Document Detail

Assessment of dsigma*/dt (max), a load independent index of contractility, in the canine.
MedLine Citation:
PMID:  19466542     Owner:  NLM     Status:  MEDLINE    
The search for a load-independent index of myocardial contractility has been a focus for nearly 100 years. Nearly all of the parameters developed have yielded insight into cardiac function but their clinical utility has been limited. A new index, dsigma*/dt (max), has been proposed to be useful in the clinic. This parameter is expressed as the maximum time rate of change of the pressure normalized circumferential wall stress (sigma* = sigma ( theta )/P, where sigma ( theta ) is circumferential wall stress and P is pressure) for a thick walled sphere model of the left ventricle (LV). This definition for a contractility index renders dsigma*/dt (max) dependent only on LV wall volume (V (m)) and maximum time rate of change of the ventricular volume, dV/dt (max). The index dsigma*/dt (max) has been studied in patients with echocardiogram-derived volume, but up until this point its characteristics in canines have remained unknown. Validating this index in the canine will allow for a more intensive and wide-range investigation of the index that is not available with humans. The purpose of this study was to validate dsigma*/dt (max) as a load-independent measure of contractility in the canine heart with the hope that it was a noninvasive assessment of contractile function. To assess the load independence of dsigma*/dt (max), the index was estimated over a range of preloads (end diastolic volume, EDV) during a vena caval occlusion (VCO). The study was conducted in five canines under various pacing modes [right atrial (RA), right ventricular (RV), left ventricular (LV), and biventricular (BV)] at rates of 90 or 100, and 160 bpm. The animals' ventricular volume measurements were assessed by conductance catheter, calibrated with echocardiography. A 50 Hz filter was applied to the volume signal before differentiation to obtain dV/dt (max). Echocardiography was used to calculate left ventricle mass and V (m). In eight of ten cases, dsigma*/dt (max) was significantly correlated with decreasing EDV (p < 0.05). There was also a significant correlation between dsigma*/dt (max) and dP/dt (max). With a strong correlation between the values of dsigma*/dt (max), dP/dt (max), and EDV in all five subjects, dsigma*/dt (max) is not load independent in the canine heart when preload is altered by a VCO. Further evaluation of this index is required to delineate the situations where dsigma*/dt (max) can be accurately applied.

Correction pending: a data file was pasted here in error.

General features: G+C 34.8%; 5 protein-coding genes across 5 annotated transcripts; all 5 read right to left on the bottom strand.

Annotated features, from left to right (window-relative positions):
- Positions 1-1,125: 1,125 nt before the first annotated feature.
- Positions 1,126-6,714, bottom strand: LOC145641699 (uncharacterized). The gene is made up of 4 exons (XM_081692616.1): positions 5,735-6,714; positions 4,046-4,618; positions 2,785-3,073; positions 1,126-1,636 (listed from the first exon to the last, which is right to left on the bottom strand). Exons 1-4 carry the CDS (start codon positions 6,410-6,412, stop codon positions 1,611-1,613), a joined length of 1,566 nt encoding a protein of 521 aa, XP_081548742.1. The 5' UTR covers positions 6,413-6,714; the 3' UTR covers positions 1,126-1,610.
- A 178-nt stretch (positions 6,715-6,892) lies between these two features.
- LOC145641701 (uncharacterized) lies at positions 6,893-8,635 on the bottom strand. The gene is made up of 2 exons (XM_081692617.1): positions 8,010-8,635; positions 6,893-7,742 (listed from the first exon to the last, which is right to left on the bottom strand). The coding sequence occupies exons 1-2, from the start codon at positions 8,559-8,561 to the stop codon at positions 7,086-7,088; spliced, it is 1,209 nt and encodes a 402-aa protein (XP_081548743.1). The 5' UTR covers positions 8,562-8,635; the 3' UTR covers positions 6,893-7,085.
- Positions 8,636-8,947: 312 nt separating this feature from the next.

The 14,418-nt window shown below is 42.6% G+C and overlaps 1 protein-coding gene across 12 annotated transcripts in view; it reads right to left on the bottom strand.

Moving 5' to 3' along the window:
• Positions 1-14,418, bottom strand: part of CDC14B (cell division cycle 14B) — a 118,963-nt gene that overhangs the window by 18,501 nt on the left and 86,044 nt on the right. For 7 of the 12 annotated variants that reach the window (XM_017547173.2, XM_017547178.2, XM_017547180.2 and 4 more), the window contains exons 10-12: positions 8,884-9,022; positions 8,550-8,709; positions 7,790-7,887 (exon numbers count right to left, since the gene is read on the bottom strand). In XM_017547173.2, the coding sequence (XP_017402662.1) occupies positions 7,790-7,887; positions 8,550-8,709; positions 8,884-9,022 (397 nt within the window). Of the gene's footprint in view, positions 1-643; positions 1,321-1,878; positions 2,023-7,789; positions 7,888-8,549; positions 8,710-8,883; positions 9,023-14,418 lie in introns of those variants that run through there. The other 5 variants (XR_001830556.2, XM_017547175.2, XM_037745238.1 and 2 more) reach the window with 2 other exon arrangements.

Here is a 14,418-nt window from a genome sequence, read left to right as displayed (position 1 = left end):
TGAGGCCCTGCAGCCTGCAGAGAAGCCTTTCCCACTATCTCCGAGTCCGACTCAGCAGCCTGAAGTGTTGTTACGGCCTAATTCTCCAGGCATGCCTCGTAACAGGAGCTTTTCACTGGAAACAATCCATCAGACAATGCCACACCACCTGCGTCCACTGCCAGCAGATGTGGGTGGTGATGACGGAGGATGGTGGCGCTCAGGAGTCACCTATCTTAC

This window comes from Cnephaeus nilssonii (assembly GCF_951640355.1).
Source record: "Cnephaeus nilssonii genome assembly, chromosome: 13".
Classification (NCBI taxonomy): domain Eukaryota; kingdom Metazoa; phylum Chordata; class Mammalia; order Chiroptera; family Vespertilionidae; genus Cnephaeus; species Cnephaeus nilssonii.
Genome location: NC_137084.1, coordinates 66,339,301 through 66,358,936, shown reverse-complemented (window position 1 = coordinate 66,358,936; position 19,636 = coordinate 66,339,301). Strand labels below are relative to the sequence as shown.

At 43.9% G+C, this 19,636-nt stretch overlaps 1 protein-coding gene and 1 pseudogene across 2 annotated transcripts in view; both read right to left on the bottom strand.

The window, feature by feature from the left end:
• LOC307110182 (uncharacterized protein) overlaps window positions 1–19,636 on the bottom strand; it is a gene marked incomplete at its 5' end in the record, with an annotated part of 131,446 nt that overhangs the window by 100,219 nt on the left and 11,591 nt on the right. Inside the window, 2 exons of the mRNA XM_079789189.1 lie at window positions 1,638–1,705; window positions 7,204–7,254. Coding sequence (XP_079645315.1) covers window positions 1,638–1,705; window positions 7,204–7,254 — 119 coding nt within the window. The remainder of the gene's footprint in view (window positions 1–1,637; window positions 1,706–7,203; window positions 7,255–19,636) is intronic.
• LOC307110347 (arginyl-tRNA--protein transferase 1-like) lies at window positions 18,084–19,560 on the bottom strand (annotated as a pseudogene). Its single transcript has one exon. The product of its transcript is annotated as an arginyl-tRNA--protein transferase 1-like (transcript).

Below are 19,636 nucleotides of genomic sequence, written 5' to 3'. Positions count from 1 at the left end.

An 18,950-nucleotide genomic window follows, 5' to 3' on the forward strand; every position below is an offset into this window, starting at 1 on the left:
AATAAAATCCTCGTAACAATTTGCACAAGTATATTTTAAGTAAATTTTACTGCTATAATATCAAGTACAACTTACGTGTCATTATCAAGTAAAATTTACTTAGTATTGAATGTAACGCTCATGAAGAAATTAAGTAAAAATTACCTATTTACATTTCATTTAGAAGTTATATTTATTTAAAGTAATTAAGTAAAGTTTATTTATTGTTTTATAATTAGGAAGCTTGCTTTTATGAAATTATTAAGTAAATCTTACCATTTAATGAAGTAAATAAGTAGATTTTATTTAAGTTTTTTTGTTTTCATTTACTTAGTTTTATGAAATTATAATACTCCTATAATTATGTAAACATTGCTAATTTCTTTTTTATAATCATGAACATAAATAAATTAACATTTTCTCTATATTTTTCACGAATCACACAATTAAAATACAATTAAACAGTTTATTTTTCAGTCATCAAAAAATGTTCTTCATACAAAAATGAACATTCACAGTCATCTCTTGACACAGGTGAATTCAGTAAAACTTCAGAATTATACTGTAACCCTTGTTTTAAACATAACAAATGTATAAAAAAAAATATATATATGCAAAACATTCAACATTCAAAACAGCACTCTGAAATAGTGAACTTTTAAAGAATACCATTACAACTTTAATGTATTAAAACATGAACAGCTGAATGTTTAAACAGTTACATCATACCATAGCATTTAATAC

Adam Black; Nathan Grenz; Schaible Niccole; Peter Arndt; Jordan Lucht; Kellen Nesvig; Dan Ewert; Lawrence Mulligan
Publication Detail:
Type:  Journal Article     Date:  2009-05-23
Journal Detail:
Title:  Cardiovascular engineering (Dordrecht, Netherlands)     Volume:  9     ISSN:  1573-6806     ISO Abbreviation:  Cardiovasc Eng     Publication Date:  2009 Jun 
Date Detail:
Created Date:  2009-07-07     Completed Date:  2009-09-22     Revised Date:  -    
Medline Journal Info:
Nlm Unique ID:  101132083     Medline TA:  Cardiovasc Eng     Country:  Netherlands    
Other Details:
Languages:  eng     Pagination:  49-55     Citation Subset:  IM    
Therapy Delivery, Medtronic, Minneapolis, MN, USA.
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MeSH Terms
Blood Pressure / physiology*
Computer Simulation
Heart Rate / physiology*
Models, Cardiovascular*
Myocardial Contraction / physiology*
Stroke Volume / physiology*
Ventricular Function, Left / physiology*

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